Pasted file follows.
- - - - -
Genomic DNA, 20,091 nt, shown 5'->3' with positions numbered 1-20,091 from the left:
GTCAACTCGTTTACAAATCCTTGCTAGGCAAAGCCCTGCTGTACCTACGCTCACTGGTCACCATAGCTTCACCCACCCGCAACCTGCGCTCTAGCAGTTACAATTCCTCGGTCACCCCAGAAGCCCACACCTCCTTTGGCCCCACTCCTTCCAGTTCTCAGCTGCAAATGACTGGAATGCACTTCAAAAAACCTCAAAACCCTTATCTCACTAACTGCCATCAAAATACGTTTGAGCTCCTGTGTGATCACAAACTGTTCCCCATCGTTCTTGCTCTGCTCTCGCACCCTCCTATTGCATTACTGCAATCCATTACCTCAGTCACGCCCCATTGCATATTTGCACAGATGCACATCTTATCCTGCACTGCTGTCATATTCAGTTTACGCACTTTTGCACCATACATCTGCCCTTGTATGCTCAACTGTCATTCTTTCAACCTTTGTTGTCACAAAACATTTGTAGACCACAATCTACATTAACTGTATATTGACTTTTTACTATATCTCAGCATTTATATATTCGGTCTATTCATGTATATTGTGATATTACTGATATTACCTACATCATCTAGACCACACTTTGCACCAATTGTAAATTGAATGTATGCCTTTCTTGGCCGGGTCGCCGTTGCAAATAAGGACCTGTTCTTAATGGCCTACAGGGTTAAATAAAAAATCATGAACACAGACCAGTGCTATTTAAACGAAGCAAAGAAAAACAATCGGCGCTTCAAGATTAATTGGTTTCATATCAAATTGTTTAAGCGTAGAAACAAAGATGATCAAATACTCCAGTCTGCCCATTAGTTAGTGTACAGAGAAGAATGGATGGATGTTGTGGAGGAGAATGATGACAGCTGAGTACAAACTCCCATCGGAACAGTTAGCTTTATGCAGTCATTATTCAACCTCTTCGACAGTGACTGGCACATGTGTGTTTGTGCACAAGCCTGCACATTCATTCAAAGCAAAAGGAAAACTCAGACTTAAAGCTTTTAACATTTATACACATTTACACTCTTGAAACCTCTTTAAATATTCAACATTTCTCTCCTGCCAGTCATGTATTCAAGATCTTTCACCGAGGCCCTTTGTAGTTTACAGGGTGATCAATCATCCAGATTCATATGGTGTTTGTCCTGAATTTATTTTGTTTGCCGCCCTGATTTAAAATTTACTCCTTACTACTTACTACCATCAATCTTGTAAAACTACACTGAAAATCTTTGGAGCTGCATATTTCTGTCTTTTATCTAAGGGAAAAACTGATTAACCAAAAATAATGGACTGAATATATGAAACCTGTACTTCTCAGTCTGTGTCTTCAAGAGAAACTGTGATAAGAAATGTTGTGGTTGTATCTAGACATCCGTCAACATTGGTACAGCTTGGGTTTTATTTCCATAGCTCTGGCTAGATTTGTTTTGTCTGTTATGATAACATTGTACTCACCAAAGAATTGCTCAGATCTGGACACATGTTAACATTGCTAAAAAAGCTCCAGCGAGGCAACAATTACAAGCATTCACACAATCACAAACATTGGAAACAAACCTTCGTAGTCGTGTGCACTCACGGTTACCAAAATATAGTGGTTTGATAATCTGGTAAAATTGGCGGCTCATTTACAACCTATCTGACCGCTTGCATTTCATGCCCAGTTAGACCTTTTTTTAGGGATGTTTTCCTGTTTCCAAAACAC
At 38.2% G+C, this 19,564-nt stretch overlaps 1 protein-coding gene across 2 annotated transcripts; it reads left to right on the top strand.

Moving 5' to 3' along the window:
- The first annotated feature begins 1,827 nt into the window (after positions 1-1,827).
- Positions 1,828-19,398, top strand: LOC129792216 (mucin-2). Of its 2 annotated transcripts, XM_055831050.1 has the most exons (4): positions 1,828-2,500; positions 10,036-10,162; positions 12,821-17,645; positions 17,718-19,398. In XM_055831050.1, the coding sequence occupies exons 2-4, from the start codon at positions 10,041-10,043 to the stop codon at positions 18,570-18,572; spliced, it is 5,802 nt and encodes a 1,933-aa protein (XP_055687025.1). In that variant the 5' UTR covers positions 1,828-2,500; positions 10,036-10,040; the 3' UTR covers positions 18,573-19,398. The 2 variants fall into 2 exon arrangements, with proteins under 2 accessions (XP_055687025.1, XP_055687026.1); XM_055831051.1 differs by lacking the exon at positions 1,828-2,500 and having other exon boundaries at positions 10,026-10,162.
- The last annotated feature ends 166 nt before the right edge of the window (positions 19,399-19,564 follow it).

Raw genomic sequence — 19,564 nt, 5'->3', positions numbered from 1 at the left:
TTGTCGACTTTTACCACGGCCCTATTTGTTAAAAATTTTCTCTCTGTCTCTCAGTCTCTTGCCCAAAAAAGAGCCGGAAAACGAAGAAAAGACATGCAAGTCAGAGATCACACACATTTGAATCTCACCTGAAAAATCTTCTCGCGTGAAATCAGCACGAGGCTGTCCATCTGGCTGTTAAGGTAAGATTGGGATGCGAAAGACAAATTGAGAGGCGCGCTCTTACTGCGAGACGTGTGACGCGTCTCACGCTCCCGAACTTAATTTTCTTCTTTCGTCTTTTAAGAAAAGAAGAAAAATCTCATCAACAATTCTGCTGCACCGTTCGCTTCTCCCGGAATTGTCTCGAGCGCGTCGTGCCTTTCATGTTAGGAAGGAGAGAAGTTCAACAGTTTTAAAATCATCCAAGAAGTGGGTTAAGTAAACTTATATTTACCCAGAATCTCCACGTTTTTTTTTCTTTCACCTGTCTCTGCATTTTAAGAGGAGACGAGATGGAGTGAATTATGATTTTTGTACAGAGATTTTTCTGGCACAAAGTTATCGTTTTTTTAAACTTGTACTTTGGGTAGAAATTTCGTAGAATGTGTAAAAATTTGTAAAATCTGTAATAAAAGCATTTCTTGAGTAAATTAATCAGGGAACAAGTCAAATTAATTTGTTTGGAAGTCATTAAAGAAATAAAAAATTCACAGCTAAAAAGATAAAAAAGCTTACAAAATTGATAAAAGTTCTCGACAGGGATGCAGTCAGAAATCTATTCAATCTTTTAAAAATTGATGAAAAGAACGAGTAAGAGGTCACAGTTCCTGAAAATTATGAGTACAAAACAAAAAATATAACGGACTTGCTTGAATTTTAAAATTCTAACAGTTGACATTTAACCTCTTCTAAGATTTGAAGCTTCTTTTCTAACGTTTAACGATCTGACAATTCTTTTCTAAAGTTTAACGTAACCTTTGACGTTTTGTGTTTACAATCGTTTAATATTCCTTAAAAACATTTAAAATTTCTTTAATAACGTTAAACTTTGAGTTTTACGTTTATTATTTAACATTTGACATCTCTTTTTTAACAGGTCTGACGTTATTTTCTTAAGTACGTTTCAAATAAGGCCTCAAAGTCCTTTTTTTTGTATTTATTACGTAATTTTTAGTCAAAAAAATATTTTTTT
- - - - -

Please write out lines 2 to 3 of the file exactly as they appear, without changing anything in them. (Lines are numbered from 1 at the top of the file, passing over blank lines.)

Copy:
GTCAACTCGTTTACAAATCCTTGCTAGGCAAAGCCCTGCTGTACCTACGCTCACTGGTCACCATAGCTTCACCCACCCGCAACCTGCGCTCTAGCAGTTACAATTCCTCGGTCACCCCAGAAGCCCACACCTCCTTTGGCCCCACTCCTTCCAGTTCTCAGCTGCAAATGACTGGAATGCACTTCAAAAAACCTCAAAACCCTTATCTCACTAACTGCCATCAAAATACGTTTGAGCTCCTGTGTGATCACAAACTGTTCCCCATCGTTCTTGCTCTGCTCTCGCACCCTCCTATTGCATTACTGCAATCCATTACCTCAGTCACGCCCCATTGCATATTTGCACAGATGCACATCTTATCCTGCACTGCTGTCATATTCAGTTTACGCACTTTTGCACCATACATCTGCCCTTGTATGCTCAACTGTCATTCTTTCAACCTTTGTTGTCACAAAACATTTGTAGACCACAATCTACATTAACTGTATATTGACTTTTTACTATATCTCAGCATTTATATATTCGGTCTATTCATGTATATTGTGATATTACTGATATTACCTACATCATCTAGACCACACTTTGCACCAATTGTAAATTGAATGTATGCCTTTCTTGGCCGGGTCGCCGTTGCAAATAAGGACCTGTTCTTAATGGCCTACAGGGTTAAATAAAAAATCATGAACACAGACCAGTGCTATTTAAACGAAGCAAAGAAAAACAATCGGCGCTTCAAGATTAATTGGTTTCATATCAAATTGTTTAAGCGTAGAAACAAAGATGATCAAATACTCCAGTCTGCCCATTAGTTAGTGTACAGAGAAGAATGGATGGATGTTGTGGAGGAGAATGATGACAGCTGAGTACAAACTCCCATCGGAACAGTTAGCTTTATGCAGTCATTATTCAACCTCTTCGACAGTGACTGGCACATGTGTGTTTGTGCACAAGCCTGCACATTCATTCAAAGCAAAAGGAAAACTCAGACTTAAAGCTTTTAACATTTATACACATTTACACTCTTGAAACCTCTTTAAATATTCAACATTTCTCTCCTGCCAGTCATGTATTCAAGATCTTTCACCGAGGCCCTTTGTAGTTTACAGGGTGATCAATCATCCAGATTCATATGGTGTTTGTCCTGAATTTATTTTGTTTGCCGCCCTGATTTAAAATTTACTCCTTACTACTTACTACCATCAATCTTGTAAAACTACACTGAAAATCTTTGGAGCTGCATATTTCTGTCTTTTATCTAAGGGAAAAACTGATTAACCAAAAATAATGGACTGAATATATGAAACCTGTACTTCTCAGTCTGTGTCTTCAAGAGAAACTGTGATAAGAAATGTTGTGGTTGTATCTAGACATCCGTCAACATTGGTACAGCTTGGGTTTTATTTCCATAGCTCTGGCTAGATTTGTTTTGTCTGTTATGATAACATTGTACTCACCAAAGAATTGCTCAGATCTGGACACATGTTAACATTGCTAAAAAAGCTCCAGCGAGGCAACAATTACAAGCATTCACACAATCACAAACATTGGAAACAAACCTTCGTAGTCGTGTGCACTCACGGTTACCAAAATATAGTGGTTTGATAATCTGGTAAAATTGGCGGCTCATTTACAACCTATCTGACCGCTTGCATTTCATGCCCAGTTAGACCTTTTTTTAGGGATGTTTTCCTGTTTCCAAAACAC
At 38.2% G+C, this 19,564-nt stretch overlaps 1 protein-coding gene across 2 annotated transcripts; it reads left to right on the top strand.